December 28, 2006

A quick check of the news...

Finds that Hollywood wastes no time! It appears as though acclaimed filmmaker Spike Lee will direct a biopic based on very recently passed James Brown. I mention this because, besides being relevant to music, I feel Spike Lee deserves all the props he can and does receive. In addition to being a maven of the independent film world, he also directed his first $100 million box office smash this year with "Inside Man" and even more significantly directed "When the Leeves Broke: A Requiem in Four Parts." This has garnered Lee Special Achievement Honors for 2006 by the AAFCA (African American Film Critics Association) and also earned him a spot on AFI's Most Significant Moments of 2006 list. Spike Lee is a captivating personality and artist. Whether you agree or disagree with his expressions and statements, one thing you gotta give him is that he draws you in and challenges you, pushes boundaries aside and finds ways to consistently surprise and provoke his audience. And that is the sign of a truly accomplished and gifted visionary.

In much different news, Danger Mouse is about to pop up again and this time not with Gnarls Barkley, the Gorillaz, or MF Doom. Rather, the star producer and artist has something entirely different to offer us in the near future. Billboard reports:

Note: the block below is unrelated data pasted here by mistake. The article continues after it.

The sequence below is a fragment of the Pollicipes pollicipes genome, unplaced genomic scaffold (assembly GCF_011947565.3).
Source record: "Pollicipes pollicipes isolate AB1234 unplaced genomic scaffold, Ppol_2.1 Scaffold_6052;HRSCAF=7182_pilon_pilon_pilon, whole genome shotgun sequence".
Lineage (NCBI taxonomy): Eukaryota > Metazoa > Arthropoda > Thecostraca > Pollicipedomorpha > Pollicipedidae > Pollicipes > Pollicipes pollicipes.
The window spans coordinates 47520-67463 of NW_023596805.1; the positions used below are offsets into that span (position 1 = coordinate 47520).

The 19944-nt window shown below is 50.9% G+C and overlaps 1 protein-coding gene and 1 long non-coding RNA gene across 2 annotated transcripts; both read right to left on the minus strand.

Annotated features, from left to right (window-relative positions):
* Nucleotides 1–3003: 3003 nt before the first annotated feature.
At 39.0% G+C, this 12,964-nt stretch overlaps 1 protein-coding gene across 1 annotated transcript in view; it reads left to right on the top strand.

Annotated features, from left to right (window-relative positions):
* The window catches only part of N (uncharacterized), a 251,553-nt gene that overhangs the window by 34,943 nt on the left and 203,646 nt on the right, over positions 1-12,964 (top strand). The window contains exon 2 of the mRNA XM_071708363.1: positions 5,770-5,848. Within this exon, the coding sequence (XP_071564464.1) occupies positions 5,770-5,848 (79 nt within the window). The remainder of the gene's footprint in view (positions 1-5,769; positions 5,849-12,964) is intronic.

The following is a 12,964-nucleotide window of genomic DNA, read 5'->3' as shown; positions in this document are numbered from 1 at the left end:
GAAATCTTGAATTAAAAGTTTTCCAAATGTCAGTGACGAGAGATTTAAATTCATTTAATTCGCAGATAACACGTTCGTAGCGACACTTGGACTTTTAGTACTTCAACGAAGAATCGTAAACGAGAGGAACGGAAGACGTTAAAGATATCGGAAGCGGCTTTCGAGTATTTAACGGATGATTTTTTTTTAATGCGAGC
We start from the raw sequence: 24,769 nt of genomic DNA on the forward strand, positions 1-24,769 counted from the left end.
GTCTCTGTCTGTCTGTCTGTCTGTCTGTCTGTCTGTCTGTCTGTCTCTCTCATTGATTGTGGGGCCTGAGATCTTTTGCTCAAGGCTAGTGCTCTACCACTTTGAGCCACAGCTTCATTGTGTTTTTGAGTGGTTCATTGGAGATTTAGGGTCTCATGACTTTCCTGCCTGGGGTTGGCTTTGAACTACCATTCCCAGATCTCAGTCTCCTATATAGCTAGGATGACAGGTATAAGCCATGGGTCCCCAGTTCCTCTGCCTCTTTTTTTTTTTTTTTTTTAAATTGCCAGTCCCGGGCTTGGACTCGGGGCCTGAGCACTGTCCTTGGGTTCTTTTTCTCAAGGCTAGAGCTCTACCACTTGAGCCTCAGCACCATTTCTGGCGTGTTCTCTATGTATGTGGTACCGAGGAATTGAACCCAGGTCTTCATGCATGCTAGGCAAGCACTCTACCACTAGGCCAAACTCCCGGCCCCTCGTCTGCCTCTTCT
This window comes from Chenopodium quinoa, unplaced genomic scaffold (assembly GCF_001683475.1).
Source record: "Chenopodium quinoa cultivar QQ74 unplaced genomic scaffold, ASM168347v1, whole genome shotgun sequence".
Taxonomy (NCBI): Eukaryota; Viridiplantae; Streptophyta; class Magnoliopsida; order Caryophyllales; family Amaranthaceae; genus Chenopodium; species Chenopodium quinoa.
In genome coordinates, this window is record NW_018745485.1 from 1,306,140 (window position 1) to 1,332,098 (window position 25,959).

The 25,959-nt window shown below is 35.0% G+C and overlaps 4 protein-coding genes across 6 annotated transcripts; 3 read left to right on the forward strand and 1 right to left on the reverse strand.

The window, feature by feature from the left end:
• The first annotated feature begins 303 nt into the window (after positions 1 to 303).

The artist will serve as the leader of a producers' collective dubbed the Underground Animals, who will release a compilation album in 2007 via Downtown/Atlantic. The participants will be brought to life courtesy of animation from Adult Swim.

"We have some very celebrated producers and some up-and-comers, all of whom are arranged around Danger," Downtown co-founder Josh Deutsch tells "Everybody is producing under a pseudonym." For the introductory album, the idea is that each song will feature a different producer working with a different artist, but "there won't be a reveal as to which producer is doing a given track," Deutsch says.
Billboard additionally reports that Gnarls Barkley are already gearing up for their next studio album, which may hit store shelves before the end of 2007.

Now I remember Danger Mouse back when The Grey Album controversy was spinning faster than Danger Mouse's turntable. I maintain that this effort is ingenious and no doubt helped launch his still rising profile into the atmosphere. He might just be the unlikely new Midas of the pop world, but really how does one accurately depict Gnarls Barkley and the Gorillaz? Maybe it's this unconventional artistic mysticism which makes Danger Mouse so profound and appealing. One thing to be said, though, is to keep an eye on his work. It may just pave the way to pop enlightenment, but at the very least it's guaranteed to lead somewhere new and interesting, as Cee-Lo certainly agrees.

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